Lock N’ Load Motorcycle Wheel Chock – BK1000

Lock N’ Load Motorcycle Wheel Chock – BK1000

Hi I’m Ken with HitchSource.com, today
we’re with Cecil Cook founder and President of Lock N’ Load. Lock ‘N Load
wheel chocks are one of our most popular products. It makes loading, securing, and
towing your motorcycle an easy one-person job. Let’s load a bike and see how it works.
Okay, you bring your wheel chock out. Two bolts tie it down, you’re ready to go.
Now you bring your bike into the wheel chock. Get off the bike and it’s
stable enough, it sits there by itself so it allows you to put the front strap on.
What I always recommend doing is, because you may have picked up some rode film or
something, is putting it back behind center. Tighten it up and now the front
end is secured ready to go. You’ll notice that it sits off the ground here. The
reason for that is now you have the weight of the front end of the bike holding the bike in place. The very unique feature about my system is;
everybody put straps on the handlebars stretches them down, there buddy sitting
on the bike and you keep ratcheting. Pretty soon you’ve got the
seals so tight then when you go down the road you hit a railroad track or
something eventually you’re gonna blow the seals out on the bike. My system
loves the front end to float the way it’s supposed to. Then you come back to
tie down the back of the bike. Probably the most important thing to
think about when you’re putting your system in place, when you tighten this up,
you want to be pulling the bike into the wheel chock not behind it where you’re
trying to pull the bike out of the wheel chock. It’s very difficult because
there’s so many different bikes out with so many accessories to tell you where to
hook the back strap. So my recommendation, is you want to get as high on the bike
as you can and this far away from the bike as you can, because that gives you a
nice angle you may end up having to go buy a set of soft straps to utilize to
hook onto the frame somewhere then hook the strap into the soft strap. All you’re
trying to do in the back of the bike is keep it from sliding when you go around
the corner or bouncing when you hit a railroad track or some bad road. So, you
need to put very little tension on the back of the bike I mean as you see these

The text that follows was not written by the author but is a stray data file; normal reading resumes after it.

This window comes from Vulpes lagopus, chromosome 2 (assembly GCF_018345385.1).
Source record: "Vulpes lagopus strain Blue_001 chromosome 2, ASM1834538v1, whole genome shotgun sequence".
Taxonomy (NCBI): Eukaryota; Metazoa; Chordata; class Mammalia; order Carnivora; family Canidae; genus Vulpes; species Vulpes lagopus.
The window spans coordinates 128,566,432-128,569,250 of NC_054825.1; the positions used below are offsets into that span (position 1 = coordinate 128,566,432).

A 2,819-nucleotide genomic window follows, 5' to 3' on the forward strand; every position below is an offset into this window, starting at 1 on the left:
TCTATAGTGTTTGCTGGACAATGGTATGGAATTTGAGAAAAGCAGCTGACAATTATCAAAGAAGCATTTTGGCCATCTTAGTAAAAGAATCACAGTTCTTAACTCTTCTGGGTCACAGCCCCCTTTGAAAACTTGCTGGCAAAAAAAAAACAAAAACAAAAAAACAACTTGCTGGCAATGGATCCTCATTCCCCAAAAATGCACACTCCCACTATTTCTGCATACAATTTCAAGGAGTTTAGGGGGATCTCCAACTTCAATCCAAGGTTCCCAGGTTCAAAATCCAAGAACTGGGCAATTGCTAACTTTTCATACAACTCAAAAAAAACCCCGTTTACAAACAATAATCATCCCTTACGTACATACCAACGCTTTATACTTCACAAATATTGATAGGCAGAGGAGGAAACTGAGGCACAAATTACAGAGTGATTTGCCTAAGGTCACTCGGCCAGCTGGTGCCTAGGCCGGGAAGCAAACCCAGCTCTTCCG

are not very tight and the bike is certainly stable. So, now that we’ve
loaded the bike and we’ve driven to our destination what do we do next how we
unload this thing. Okay, time to get the bike out. First thing we do is come up
take strap off the front tire. You see, it still got the straps on the
back, but it’s totally stable just like it was when you originally pulled it
in. The next thing you do is, just in case something might have shifted on the
trip, what I do is I take off one side. Everything’s fine go over and take off
the other side. It’s still nice and stable. Now get on the bike give it a
good jerk, the bike comes out of the wheel chock, back your bike down the ramp
and ready to go, you’re done. How do you take them out of the trailer? Two bolts!
Take them loose, the chalk slides off of the plate. So now, the only thing left
in the trailer is the plate. You come here, again this is very unique. Has a system
set up so where take your straps off, so the only thing left when you’re done
is a d-ring and the quick-release plate. One of the most common questions we get
from our customers is, is the wheel chock compatible with my bike? What are the
what are the factors that make it compatible or incompatible with the
wheel chock? 99% of the time when I get asked that question, my response is, it
will work on any standard motorcycle off the showroom floor. Custom bikes you may
have a problem with, because of the depending on the fender, but the Honda
Goldwing the Harley Ultra Classic are the two most common asked. Will it work
on my Honda will work on my, absolutely! Any standard Harley off the showroom floor,
Honda, Yamaha, Suzuki, it will work just fine on. How easy is it to get this
motorcycle onto the, onto the wheel chock and get down the road? One of my
claims is, after you’ve done it a couple of times,
you, your wife, your girlfriend, whomever, should be able to take the bike, drive it
into the wheel chock, tie it down, close the trailer door, and be down the road, in
less than 60 seconds. The Lock N’ Load wheel chock system
comes in three different flavors, we have the BK-1000, which is the full package
with the rear tie-downs as well as the the front wheel chock in the front
tie-down. The BK-100 is just the front part of the system and then the
BK-500 is a dirt bike version of the carrier and that has, it’s designed for
narrower tires and taller tires it’s good for both dirt bikes and for dual
sport bikes. You can find these and all the accessories that Cecil’s mentioned
on our website at HitchSource.com

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  1. Question for you… how is strapping the front of bike down using the handlebars or frame, any different than the shocks going in and out during a ride.  I'm not understanding the difference.  There's talk of "blowing the seals".  How is that done, during a tie down, but not out on the open road during a ride?

  2. So four bolts through the floor for the black plate… and then two black plastic knobs to hold the orange chock to the black plate?  It appears to me that the plastic knobs are a weak link, or no?  Please explain.

  3. I locked the front wheel in the chock, but when towing the whole trailer started oscillating due to the bike's suspension floating as I went over expansion strips on the interstate. Any suggestions?

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